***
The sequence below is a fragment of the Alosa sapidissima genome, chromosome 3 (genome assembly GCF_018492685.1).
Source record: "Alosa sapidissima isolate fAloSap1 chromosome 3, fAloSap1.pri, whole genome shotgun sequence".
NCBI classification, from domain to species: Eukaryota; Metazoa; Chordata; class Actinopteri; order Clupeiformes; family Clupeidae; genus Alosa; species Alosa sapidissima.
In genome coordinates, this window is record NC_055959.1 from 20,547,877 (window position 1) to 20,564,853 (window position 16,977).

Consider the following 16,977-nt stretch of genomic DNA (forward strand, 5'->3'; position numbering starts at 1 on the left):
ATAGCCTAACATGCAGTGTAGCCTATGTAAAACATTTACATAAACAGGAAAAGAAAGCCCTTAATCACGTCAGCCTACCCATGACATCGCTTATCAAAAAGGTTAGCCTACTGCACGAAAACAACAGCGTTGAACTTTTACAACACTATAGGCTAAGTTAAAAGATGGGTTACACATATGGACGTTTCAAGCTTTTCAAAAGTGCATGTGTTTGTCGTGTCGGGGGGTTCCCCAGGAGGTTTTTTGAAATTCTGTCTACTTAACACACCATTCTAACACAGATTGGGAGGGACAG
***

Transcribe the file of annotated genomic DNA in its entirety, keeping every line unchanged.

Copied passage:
The sequence below is a fragment of the Alosa sapidissima genome, chromosome 3 (genome assembly GCF_018492685.1).
Source record: "Alosa sapidissima isolate fAloSap1 chromosome 3, fAloSap1.pri, whole genome shotgun sequence".
NCBI classification, from domain to species: Eukaryota; Metazoa; Chordata; class Actinopteri; order Clupeiformes; family Clupeidae; genus Alosa; species Alosa sapidissima.
In genome coordinates, this window is record NC_055959.1 from 20,547,877 (window position 1) to 20,564,853 (window position 16,977).

Consider the following 16,977-nt stretch of genomic DNA (forward strand, 5'->3'; position numbering starts at 1 on the left):
ATAGCCTAACATGCAGTGTAGCCTATGTAAAACATTTACATAAACAGGAAAAGAAAGCCCTTAATCACGTCAGCCTACCCATGACATCGCTTATCAAAAAGGTTAGCCTACTGCACGAAAACAACAGCGTTGAACTTTTACAACACTATAGGCTAAGTTAAAAGATGGGTTACACATATGGACGTTTCAAGCTTTTCAAAAGTGCATGTGTTTGTCGTGTCGGGGGGTTCCCCAGGAGGTTTTTTGAAATTCTGTCTACTTAACACACCATTCTAACACAGATTGGGAGGGACAG